Maybe that explains the cry of the other criminal to save the three of them and the scoff of the Thief on the Cross at the other’s ridiculous request. For the Thief on the Cross realized that he had more than just a connection with Jesus as literally –
He shared Jesus’ pain.
Like Jesus, he was crucified. But he was spared of the scourging, the crown of thorns, and the beatings that Jesus endured before the 5” nails were driven through his hands and feet. Throughout the centuries, a perpetual question has arisen as to whether the nails were driven through His hands or His wrists. Regardless of which is accurate, the bottom line is that Jesus and the criminals experienced excruciating pain from the nails and the body position on the cross that either created. It was during his own pain that the Thief on the Cross was watching the way Jesus was dealing with pain. Much like he and the other criminal, as they avoided those who sought them and the consequences they would receive for their wrongdoings –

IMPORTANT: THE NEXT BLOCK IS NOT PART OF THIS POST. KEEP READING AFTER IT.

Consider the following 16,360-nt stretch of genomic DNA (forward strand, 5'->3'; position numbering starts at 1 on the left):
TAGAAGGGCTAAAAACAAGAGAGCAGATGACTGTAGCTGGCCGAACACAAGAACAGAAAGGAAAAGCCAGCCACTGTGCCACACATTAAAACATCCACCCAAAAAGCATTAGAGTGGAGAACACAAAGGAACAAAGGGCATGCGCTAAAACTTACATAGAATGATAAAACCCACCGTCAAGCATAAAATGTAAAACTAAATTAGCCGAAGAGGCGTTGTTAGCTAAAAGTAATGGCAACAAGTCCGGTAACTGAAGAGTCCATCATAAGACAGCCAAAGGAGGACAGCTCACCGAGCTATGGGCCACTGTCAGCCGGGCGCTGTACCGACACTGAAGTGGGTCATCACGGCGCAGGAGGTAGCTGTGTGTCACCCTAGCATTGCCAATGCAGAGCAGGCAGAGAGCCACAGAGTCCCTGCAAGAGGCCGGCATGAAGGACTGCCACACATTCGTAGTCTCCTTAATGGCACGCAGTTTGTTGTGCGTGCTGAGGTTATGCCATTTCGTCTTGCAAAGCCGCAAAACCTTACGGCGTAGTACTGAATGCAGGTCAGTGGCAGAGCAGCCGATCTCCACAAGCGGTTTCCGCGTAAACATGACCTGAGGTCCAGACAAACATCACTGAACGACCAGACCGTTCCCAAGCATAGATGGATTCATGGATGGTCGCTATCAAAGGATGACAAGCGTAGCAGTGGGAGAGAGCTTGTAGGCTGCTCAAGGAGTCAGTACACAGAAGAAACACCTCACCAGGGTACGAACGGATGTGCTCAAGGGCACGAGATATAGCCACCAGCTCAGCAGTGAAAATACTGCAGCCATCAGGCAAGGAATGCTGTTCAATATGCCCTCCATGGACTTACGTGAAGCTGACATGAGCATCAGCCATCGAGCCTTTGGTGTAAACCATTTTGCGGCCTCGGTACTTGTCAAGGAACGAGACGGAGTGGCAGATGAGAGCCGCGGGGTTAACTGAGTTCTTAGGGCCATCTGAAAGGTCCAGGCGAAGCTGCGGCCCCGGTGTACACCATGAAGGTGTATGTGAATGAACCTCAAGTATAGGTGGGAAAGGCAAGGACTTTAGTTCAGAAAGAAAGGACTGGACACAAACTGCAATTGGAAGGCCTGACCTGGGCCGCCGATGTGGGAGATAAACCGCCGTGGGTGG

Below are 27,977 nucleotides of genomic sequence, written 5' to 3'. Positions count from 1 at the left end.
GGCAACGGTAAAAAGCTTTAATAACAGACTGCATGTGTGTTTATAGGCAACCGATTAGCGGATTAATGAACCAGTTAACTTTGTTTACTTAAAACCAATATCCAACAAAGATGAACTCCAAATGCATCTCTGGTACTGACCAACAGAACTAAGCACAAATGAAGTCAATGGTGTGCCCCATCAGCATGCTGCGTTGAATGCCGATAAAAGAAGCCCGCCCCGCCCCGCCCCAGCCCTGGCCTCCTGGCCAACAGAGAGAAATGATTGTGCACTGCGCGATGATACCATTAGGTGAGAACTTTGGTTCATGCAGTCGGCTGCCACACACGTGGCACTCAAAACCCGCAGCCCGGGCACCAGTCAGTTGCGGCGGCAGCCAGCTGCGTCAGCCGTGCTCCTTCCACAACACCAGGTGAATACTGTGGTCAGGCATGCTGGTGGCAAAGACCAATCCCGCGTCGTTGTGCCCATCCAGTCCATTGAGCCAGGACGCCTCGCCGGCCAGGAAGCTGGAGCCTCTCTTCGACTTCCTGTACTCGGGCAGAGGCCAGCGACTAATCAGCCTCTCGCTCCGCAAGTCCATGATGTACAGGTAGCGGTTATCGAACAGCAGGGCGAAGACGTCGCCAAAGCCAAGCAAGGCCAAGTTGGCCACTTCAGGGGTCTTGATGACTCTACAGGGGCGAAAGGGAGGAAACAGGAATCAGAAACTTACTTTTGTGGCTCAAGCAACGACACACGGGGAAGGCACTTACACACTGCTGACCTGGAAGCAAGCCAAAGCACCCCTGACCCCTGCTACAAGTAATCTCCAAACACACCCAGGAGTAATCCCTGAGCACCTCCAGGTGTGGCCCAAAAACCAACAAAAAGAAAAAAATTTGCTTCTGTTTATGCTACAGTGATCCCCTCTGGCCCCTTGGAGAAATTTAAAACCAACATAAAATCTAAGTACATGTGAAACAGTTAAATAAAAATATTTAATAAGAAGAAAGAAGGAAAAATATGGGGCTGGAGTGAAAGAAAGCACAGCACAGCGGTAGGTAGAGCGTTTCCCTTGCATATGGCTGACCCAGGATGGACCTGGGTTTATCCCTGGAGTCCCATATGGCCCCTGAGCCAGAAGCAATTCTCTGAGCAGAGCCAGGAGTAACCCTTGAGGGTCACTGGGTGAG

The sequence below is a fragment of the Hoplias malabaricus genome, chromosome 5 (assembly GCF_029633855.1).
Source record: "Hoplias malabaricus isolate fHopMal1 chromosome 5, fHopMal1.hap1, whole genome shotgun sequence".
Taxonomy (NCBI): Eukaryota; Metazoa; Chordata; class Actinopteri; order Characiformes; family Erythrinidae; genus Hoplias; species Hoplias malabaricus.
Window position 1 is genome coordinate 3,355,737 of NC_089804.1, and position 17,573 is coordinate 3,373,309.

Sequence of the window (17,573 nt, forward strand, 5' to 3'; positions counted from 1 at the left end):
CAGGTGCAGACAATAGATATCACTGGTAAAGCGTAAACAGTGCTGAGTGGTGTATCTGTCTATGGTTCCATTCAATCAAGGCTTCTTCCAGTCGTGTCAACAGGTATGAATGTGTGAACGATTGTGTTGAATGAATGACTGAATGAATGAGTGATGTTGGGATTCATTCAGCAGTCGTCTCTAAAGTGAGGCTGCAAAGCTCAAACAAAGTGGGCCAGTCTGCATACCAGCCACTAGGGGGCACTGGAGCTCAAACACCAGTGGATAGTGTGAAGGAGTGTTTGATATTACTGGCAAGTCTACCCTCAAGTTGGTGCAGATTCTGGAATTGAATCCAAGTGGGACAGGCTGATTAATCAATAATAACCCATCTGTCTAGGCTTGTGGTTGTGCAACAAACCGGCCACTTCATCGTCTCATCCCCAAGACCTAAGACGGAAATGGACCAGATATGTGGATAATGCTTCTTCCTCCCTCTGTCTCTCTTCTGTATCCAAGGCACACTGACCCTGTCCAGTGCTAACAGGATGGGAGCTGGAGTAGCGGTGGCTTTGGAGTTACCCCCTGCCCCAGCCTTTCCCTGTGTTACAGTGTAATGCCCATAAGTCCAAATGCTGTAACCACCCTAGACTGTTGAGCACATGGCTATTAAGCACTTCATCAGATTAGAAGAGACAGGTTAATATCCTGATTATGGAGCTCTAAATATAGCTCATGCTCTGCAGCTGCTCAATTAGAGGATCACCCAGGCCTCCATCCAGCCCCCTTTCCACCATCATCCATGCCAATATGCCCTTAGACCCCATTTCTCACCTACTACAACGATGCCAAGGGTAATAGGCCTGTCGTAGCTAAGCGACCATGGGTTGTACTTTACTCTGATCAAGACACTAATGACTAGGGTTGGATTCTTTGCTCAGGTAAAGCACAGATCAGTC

Our instinct is to avoid pain.
As they pursued their unlawful activities, the criminals avoided pain by hiding in caves, ducking into alleys and out of the way places in order to protect their identity and hide from authorities. Jesus, in stark contrast, rode from the hilltop of the Mount of Olives into the jaws of those who wished to kill Him, knowing the consequences, knowing He would die. Meanwhile, it was likely that Jesus and the thieves were within the same prison walls where they witnessed Him being brutalized physically and suffering willingly. It was obvious to them, as they looked on that –
Jesus suffered deliberately.
“. . . Jesus did this once for all when he offered himself as the sacrifice for the people’s sins” (Hebrews 7:27c).
Not only did the Thief on the Cross share the pain Jesus experienced,
He shared Jesus’ shame.
“. . . And the soldiers gambled for his clothes by throwing dice” (Luke 23:34b).
Jesus and the criminals on either side of Him were stripped to the loincloth, a cloth worn around the hips as the sole article of clothing in warm climates. It’s likely that they may have even been stripped of that as well. Such would be shameful for us amongst strangers but would have been devastating to a conservative Jewish male. On the ground nearby lay the garments of Jesus. All but the inner tunic, a solid piece of cloth, were divided up among the soldiers. Lots were cast among the soldiers to determine who would claim the prize of His inner tunic. Such fulfilled the prophecy of the Psalmist –